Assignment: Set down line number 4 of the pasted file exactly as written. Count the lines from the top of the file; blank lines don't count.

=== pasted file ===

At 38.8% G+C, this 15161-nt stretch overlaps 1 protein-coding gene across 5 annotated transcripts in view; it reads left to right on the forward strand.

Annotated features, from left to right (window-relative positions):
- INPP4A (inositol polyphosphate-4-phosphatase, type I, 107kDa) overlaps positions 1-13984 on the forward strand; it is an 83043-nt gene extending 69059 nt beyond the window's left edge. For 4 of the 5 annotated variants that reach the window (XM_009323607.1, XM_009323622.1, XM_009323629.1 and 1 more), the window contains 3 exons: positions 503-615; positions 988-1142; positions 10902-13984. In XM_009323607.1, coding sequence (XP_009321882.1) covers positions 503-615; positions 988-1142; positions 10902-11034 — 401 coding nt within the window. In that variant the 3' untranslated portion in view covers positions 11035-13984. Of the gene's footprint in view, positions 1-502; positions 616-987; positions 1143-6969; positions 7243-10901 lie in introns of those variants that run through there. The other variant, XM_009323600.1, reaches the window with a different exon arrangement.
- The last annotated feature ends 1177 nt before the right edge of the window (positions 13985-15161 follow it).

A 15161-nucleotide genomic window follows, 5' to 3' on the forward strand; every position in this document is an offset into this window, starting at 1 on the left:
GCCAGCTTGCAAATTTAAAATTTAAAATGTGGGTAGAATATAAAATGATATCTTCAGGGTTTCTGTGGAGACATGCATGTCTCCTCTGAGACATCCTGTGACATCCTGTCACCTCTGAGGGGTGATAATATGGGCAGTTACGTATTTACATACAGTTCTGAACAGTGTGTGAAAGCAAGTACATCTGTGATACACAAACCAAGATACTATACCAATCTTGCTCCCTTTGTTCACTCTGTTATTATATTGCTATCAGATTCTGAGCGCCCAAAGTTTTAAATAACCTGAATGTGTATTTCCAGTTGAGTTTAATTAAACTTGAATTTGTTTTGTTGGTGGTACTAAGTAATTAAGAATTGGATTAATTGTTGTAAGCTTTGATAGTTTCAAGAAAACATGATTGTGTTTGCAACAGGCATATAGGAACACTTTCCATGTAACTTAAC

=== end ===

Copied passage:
- The last annotated feature ends 1177 nt before the right edge of the window (positions 13985-15161 follow it).